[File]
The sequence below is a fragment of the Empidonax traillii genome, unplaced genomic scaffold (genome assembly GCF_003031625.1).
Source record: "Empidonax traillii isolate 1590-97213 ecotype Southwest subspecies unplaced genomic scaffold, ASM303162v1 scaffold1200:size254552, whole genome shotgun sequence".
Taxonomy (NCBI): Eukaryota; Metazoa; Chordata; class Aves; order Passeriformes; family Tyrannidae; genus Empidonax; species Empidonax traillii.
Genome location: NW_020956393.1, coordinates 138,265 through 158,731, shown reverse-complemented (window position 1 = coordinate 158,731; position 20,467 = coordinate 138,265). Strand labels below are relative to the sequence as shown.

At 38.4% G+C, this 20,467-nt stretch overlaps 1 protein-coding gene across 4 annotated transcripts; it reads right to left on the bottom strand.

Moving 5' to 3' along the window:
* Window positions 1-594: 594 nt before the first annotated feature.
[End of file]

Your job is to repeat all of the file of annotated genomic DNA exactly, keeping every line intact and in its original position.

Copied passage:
The sequence below is a fragment of the Empidonax traillii genome, unplaced genomic scaffold (genome assembly GCF_003031625.1).
Source record: "Empidonax traillii isolate 1590-97213 ecotype Southwest subspecies unplaced genomic scaffold, ASM303162v1 scaffold1200:size254552, whole genome shotgun sequence".
Taxonomy (NCBI): Eukaryota; Metazoa; Chordata; class Aves; order Passeriformes; family Tyrannidae; genus Empidonax; species Empidonax traillii.
Genome location: NW_020956393.1, coordinates 138,265 through 158,731, shown reverse-complemented (window position 1 = coordinate 158,731; position 20,467 = coordinate 138,265). Strand labels below are relative to the sequence as shown.

At 38.4% G+C, this 20,467-nt stretch overlaps 1 protein-coding gene across 4 annotated transcripts; it reads right to left on the bottom strand.

Moving 5' to 3' along the window:
* Window positions 1-594: 594 nt before the first annotated feature.